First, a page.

So finally... the blocking. I brought out the ironing board and laid a towel on it. Then I laid out the scarf as neatly as I could, right side up. Which was a mistake--more on that later. Then I set up the iron and got started! I held the iron right above the surface of the knitting in sections, staying in each spot for about five seconds and moving over the entire scarf. For the edges, I peered under the iron and held it until the edge laid completely flat, about ten seconds. I loved watching the tight, wavy border relax. Blocking also helped my cast-on edge a lot, too--the corner was sticking up.

This (terrible) picture of the wrong side taken by my dying phone shows the dramatic difference blocking made for the scarf. I couldn't lay the whole thing out on the ironing board, so after I finished one half, I laid out the other half. I was worried I would mess something up by not waiting for it to dry, but it didn't seem to make a difference. The photo shows a section that is half blocked, half unblocked. Near the top of the scarf, the seed stitch edge opens out, while near the bottom, the edge curls inward. When I was done, the whole thing lay so flat.

After I was done blocking, I carefully gathered the scarf and lay it out on a trash bag to dry (I had to clear the ironing area). Again, the movement didn't seem to affect anything. 

Now, the reason I should have gone wrong side up: See those shiny areas in the picture? They're not that obvious (I hope). That's from the iron. It was leaking water from the sole plate for some reason, and though I tried to keep it off the scarf, it still got splashed. I'm not sure if the hot water actually killed the yarn, but its effects are definitely visible. Hopefully, I can fix the iron problem in the future (maybe manual steam instead of constant steam). So make sure your iron steams well!

I can't wait to block a bunch of other projects--another scarf from two or three years ago, the basketweave blanket, the new scarf I'm working on..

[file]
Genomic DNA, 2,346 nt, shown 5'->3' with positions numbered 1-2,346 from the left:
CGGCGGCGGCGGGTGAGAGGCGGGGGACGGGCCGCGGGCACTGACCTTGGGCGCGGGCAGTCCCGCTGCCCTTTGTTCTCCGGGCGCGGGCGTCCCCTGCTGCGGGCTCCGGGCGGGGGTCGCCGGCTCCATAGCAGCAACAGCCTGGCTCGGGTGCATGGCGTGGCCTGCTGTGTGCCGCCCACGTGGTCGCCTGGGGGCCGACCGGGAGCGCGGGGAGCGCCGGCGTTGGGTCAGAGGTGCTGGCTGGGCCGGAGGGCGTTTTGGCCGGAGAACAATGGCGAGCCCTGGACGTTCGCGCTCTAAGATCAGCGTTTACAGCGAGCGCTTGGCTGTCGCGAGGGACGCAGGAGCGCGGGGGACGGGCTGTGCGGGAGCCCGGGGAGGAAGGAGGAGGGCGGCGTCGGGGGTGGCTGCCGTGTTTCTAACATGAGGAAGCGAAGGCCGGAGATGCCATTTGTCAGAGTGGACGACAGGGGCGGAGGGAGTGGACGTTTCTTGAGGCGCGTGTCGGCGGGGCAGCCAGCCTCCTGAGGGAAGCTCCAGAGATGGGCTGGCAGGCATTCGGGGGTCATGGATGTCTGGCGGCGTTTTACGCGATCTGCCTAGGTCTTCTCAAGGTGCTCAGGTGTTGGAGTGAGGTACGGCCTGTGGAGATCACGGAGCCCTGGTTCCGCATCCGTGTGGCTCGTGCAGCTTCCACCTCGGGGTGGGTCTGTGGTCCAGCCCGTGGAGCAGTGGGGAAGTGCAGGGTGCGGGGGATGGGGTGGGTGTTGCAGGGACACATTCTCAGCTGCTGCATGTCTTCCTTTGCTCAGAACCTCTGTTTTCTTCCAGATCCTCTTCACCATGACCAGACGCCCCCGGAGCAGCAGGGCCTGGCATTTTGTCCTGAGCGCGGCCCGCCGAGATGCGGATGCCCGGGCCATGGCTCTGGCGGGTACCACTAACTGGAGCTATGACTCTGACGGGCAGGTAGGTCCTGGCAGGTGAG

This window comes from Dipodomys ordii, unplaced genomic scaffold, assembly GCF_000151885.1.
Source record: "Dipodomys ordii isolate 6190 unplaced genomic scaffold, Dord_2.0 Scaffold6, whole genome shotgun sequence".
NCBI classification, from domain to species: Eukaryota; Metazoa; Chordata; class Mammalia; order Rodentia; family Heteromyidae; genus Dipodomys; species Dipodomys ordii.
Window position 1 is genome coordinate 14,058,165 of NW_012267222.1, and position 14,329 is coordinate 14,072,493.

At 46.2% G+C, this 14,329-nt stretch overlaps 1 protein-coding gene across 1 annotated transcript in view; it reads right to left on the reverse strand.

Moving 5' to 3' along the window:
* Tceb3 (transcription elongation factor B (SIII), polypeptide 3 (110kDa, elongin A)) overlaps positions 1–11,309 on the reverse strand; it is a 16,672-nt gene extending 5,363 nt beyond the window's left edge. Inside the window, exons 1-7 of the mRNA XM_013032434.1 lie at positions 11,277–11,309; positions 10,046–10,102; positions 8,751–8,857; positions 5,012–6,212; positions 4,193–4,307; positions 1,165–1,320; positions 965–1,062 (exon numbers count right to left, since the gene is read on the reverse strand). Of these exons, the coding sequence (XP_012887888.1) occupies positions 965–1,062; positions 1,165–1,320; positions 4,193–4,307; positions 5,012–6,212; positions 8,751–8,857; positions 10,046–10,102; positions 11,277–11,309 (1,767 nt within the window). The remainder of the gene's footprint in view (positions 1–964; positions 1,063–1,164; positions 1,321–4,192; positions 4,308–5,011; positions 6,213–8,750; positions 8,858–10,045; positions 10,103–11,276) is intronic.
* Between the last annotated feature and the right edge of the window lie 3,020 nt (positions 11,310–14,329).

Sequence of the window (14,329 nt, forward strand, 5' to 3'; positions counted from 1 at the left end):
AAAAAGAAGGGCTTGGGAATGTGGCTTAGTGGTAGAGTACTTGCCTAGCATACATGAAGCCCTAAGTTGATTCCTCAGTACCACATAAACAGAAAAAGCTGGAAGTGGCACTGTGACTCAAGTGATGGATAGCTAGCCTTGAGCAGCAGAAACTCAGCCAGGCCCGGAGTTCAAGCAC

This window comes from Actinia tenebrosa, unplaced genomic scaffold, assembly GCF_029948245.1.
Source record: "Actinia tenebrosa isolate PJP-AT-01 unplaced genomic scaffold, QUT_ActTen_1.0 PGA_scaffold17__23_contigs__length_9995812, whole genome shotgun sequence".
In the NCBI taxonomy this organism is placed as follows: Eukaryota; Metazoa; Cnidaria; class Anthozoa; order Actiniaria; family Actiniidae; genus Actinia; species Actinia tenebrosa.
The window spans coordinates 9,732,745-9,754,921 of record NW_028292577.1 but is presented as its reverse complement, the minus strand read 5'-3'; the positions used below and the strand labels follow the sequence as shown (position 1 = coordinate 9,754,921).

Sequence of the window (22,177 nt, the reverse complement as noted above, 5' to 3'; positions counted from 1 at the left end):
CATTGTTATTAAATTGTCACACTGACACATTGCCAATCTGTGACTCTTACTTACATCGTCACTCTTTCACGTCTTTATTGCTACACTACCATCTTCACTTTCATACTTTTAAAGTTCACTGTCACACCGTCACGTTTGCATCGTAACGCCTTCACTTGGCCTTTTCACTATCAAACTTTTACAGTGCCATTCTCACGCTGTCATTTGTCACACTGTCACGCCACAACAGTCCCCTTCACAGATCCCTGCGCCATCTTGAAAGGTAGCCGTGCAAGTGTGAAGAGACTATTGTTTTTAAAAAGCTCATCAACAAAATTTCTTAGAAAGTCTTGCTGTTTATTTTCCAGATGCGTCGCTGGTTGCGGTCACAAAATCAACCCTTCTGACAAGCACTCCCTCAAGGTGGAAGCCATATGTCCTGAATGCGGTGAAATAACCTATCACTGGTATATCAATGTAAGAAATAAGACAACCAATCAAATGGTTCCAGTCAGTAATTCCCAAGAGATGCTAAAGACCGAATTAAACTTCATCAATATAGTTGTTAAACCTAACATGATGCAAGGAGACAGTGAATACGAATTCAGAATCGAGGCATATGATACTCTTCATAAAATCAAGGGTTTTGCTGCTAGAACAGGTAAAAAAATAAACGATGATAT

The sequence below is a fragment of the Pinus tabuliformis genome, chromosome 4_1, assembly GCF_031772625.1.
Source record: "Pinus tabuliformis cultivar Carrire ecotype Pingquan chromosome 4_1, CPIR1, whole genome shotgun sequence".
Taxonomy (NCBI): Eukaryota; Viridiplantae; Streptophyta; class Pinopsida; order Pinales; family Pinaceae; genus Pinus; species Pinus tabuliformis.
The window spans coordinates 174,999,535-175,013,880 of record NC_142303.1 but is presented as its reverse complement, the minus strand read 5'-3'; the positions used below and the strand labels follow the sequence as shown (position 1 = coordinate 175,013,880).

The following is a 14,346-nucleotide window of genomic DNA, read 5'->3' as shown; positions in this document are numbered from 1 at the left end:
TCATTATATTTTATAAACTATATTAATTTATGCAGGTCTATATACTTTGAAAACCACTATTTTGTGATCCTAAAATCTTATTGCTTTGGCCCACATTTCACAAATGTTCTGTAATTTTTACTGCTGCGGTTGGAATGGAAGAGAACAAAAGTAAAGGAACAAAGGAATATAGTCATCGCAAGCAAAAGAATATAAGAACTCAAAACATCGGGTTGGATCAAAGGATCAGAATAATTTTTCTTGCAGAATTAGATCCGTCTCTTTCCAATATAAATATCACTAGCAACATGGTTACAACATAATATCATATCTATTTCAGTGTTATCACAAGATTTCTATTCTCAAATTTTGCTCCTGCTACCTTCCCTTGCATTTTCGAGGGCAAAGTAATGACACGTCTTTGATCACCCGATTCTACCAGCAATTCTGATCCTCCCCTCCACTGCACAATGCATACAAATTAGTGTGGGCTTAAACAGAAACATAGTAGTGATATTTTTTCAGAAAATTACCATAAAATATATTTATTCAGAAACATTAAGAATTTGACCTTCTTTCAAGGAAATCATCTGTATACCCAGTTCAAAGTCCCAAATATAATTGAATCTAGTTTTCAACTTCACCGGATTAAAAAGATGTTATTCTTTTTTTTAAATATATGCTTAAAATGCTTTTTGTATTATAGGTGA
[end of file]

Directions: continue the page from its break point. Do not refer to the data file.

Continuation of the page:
Wednesday, July 29, 2015

Summer Shenanigans: Food

Since I've been at home and my sister doesn't need lunch to bring to school the next  day, my mom has felt much more adventurous with her cooking. I've had so much fun helping her make some Taiwanese favorites that we haven't had since our trip last summer. Here is some of the delicious food we've made!

Cream-filled rolls

I haven't seen these before, anywhere, but my mom found the recipe in her five-inch recipe binder. Looks like she cut it out of a magazine almost twenty years ago. These rolls are bread-like and can be reheated to out-of-the-oven goodness in the toaster oven. The filling is supposed to be a cream made of margarine, sugar, flour, and evaporated milk; but ours ended up more as a powder (for all three times we tried the recipe). It made them a little harder to roll up, but they were delicious all the same. This is the result of our first go; you can see they're slightly overcooked. These took up a lot of time; the dough had to rise (and for some reason our yeast always takes forever) and the assembly of 36 to 48 rolls is no easy task. I had so much fun with these, though. We made a little assembly line--my mom rolled out the dough, I filled it and rolled it up. The most interesting part of this recipe was the mozzarella cheese in the dough! We also tried steaming some extra dough one time, and it was delicious.


After we made the rolls, there was a lot of powder left. It reminded me of the cream in Chinese custard buns, so we decided to make buns! We filled some with the leftover powder for dessert; the rest were filled with pork and chives from our garden. I learned how to wrap up a bun, and I have to say I'm pretty happy with the results. The only problem I had was that no matter what I did, there was always a small hole at the top that I'd have to pinch closed. These were delicious, and the work involved with kneading the dough was well worth it. They rivaled the taste, though certainly not the convenience, of their frozen counterparts in the States. However, I think the fresh buns sold from stands in Taiwan probably edged out ours.

Beef and Scallion Pan-Fried Cakes

My, those pictures make me hungry. I've only had these pan-fried cakes in Taiwan, and let me tell you, those things are heaven. Ground beef infused with the fragrance of scallion is wrapped in a dough that's fried until crispy, then the whole thing is dunked in vinegar and soy sauce for a whole lot of delicious. The first time we made these we didn't have beef on hand, so we went with pork and Chinese chives from the garden. Chinese chives have flat blades and are a lot larger than the herb-like chives; they also have a much more pungent taste (like garlic and onions). My mom always planned our chive meals to be dinners after which none of us would go out. If something came up, we'd have to chew gum to get the smell out of our mouths. Neither my mom or I were very sure how to wrap these; I ended up doing a bun-like shape and then squashing the opening closed and down. Whatever works, right? Having these while States-side was a treat in and of itself, but our cake was a little tough. But when it was fresh out of the pan and crispy, there was nothing better. Downsides: burning my tongue on the delicious hot juice that had gathered inside.